Keep the Internet tax-free
When you spark one of the largest protests in Eastern Europe since the fall of communism, you know that you have stirred up the electorate. That is exactly what the Hungarian government did when it recently proposed an “Internet tax” of 50 euro cents ($0.62) per gigabyte. More than 100,000 protesters gathered in Budapest, furious at the political symbolism of the tax and its very real economic impact. Prime Minister Viktor Orban’s government quickly backed down.
Hungary’s proposed tax was absurd – akin to assessing fees on reading books or charging people to have conversations with friends. But the proposal, even if discarded (though Orban has hinted that he may bring it back in another form), remains worrisome, because it is part of a disturbing trend. A large number of countries have introduced taxes and tariffs that hamper the adoption and use of information and communications technology (ICT). All together, 31 countries – including Turkey, Brazil, and Greece – add 5% or more to the cost of ICT, on top of standard value-added taxes.
In Hungary, the proposed tax would have been particularly onerous, because it would raise the cost of mobile data by 5-15% and have an even bigger impact on fixed broadband subscriptions. For the young and the poor, it would be a significant burden. A cap of 2.30 euros per person, hastily proposed after the initial public outcry, and before the proposal was withdrawn, would have done little to ease that burden on low-income Internet users, while drastically reducing the programme’s overall revenue.
As the protesters in Budapest pointed out, the proposed tax is wrong for Hungary. It is wrong for other countries, too. Cash-strapped governments adopt these taxes because ICT goods and services are an easy target for revenue authorities. In addition, they are sometimes mischaracterised as luxury products – as if the Internet has not become central to peoples’ lives.
These policies are ultimately self-defeating. The resulting price hikes impede the adoption and use of ICT, lowering tax revenues from purchases of goods and services. And the evidence shows an even larger indirect effect: restricting ICT adoption dampens growth. Ultimately, this has a negative impact on total tax revenues, offsetting any gains from fees on Internet use. One study found that for every dollar equivalent of tariffs India imposed on imported ICT products it suffered an economic loss of $1.30 from lower productivity.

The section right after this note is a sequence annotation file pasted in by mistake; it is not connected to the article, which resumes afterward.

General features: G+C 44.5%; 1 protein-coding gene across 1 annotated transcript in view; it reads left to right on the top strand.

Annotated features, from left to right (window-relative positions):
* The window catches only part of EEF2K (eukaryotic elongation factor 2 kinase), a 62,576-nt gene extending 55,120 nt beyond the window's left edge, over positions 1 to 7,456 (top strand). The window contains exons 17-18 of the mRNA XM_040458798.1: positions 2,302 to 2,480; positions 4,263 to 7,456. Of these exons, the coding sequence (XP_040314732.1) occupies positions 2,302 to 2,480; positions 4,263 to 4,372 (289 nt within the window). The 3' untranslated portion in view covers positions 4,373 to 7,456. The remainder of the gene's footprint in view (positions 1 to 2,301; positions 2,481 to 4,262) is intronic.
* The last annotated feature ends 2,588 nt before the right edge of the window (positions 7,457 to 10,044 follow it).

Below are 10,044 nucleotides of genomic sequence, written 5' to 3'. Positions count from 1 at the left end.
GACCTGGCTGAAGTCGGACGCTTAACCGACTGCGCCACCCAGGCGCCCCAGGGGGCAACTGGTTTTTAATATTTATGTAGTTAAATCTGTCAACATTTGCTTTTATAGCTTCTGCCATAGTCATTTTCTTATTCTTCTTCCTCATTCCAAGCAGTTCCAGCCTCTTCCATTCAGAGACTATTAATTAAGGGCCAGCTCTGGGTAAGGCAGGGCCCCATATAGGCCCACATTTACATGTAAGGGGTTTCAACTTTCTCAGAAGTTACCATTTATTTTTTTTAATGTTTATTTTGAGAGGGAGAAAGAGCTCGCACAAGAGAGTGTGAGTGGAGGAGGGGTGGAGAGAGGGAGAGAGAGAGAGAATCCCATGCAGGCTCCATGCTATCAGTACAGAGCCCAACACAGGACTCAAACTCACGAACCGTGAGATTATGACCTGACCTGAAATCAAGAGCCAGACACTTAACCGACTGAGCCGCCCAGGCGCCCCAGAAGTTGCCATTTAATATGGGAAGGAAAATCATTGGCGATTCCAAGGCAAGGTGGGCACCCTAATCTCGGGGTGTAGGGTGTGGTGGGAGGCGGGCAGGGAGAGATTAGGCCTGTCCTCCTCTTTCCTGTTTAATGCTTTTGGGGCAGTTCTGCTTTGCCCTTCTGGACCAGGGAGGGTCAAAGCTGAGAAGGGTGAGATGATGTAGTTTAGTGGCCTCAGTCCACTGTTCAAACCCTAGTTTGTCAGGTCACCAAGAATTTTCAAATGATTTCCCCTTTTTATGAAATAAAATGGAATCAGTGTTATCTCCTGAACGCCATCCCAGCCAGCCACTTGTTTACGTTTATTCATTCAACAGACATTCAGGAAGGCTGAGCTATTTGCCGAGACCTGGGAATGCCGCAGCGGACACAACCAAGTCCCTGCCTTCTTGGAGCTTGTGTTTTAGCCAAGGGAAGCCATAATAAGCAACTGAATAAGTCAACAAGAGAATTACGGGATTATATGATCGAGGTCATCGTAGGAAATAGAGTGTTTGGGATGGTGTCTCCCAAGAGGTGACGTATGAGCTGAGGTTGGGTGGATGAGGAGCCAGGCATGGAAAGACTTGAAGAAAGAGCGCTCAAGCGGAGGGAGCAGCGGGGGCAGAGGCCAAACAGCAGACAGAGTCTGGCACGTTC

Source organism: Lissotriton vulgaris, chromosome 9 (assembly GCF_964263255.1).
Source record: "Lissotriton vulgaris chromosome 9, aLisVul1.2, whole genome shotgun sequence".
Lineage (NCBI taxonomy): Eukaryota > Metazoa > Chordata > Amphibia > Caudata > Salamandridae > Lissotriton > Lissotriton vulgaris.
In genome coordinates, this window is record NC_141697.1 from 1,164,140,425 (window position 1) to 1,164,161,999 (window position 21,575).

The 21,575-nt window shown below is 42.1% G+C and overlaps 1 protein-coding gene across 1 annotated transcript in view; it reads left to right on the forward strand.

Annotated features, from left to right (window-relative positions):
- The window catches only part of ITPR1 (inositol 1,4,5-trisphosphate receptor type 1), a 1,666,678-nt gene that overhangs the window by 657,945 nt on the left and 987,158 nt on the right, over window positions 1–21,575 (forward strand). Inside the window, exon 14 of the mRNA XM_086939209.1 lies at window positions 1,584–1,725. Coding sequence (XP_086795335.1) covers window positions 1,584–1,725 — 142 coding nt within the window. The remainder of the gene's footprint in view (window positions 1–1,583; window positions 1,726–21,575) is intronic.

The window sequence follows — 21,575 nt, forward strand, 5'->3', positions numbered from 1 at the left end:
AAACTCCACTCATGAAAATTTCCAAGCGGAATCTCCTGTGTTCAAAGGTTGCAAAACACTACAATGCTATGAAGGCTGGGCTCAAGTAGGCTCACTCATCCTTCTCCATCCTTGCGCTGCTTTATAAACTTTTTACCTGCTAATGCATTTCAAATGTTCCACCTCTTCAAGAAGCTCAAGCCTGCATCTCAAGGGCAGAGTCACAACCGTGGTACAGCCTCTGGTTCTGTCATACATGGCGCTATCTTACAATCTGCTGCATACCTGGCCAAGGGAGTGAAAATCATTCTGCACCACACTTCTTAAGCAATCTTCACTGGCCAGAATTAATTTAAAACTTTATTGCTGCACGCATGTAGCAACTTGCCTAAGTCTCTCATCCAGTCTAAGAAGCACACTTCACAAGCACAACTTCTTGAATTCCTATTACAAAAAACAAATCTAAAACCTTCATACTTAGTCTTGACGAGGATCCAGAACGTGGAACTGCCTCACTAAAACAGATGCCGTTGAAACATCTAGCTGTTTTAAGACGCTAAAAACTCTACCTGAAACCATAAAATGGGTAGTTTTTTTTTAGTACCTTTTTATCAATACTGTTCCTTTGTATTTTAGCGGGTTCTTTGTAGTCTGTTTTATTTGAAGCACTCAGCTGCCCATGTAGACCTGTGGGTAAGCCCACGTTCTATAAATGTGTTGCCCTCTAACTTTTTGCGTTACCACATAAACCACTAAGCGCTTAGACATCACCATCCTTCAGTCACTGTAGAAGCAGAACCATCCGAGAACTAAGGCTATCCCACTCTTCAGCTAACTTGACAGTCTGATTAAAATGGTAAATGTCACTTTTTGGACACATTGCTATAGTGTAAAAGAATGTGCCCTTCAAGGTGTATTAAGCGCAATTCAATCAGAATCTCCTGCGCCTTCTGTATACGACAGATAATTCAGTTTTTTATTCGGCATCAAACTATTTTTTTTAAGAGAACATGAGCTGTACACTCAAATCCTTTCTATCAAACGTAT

Taxes on ICT are the modern-day equivalent of eating the grain you were saving to plant next year. The adoption of ICT drives fundamental technological change, potentially transforming a broad range of industries, as well as people’s daily lives. For businesses, ICT can improve efficiency and facilitate coordination. For individuals, it can boost incomes and make everyday life more convenient.
The benefits of ICT goods and services grow significantly as more businesses and consumers start to use them. Smart government policies, such as subsidies or tax breaks for ICT purchases, boost adoption by helping users who would not otherwise be able to afford them. Taxing the Internet, like other taxes and tariffs on ICT goods and services, has the opposite effect.
Hungary’s proposed tax was especially pernicious, owing to its poor design. Because the tax was a flat 0.50 euros per gigabyte, its share in total ICT spending would rise as the cost of a gigabyte fell – as it is almost guaranteed to do. The cap on such a tax would prevent the rate from spiraling upward, but rising bandwidths would cause most users to max out quickly, affecting not only the poorest consumers, but also new or small businesses. Keeping poor people and entrepreneurs off the Internet is no way to fund a government.
Countries would be better off with policies that promote ICT: elimination of taxes and tariffs on ICT products and services, removal of non-tariff barriers like requiring local data storage, and encouragement of digital innovation and transformation in economic sectors through regulatory and procurement reform. The resulting rise in productivity, competitiveness, and economic growth would establish a far more stable and revenues.
The European Union as a whole has done a good job of keeping ICT taxes and tariffs low, despite substantial fiscal difficulties in many countries. Indeed, the overall nondiscriminatory tax regime has been an important boon to ICT adoption, and the EU’s commissioner for the digital agenda spoke out strongly against Hungary’s proposed tax, calling it “a particularly bad idea.”
The only EU country with significant taxes on ICT products and services (around 9%) is Greece, something of a special case in Europe.
The recent actions by Hungarian policymakers show that no country is immune to bad policy ideas. Governments need revenue, but how they raise it shapes their countries’ economies by encouraging some transactions and discouraging others. Policies that encourage ICT adoption are the right choice for long-term and inclusive economic growth. As the case of Hungary showed, ultimately it is up to citizens to hold governments accountable and ensure that tax and tariff policies work for the benefit of all.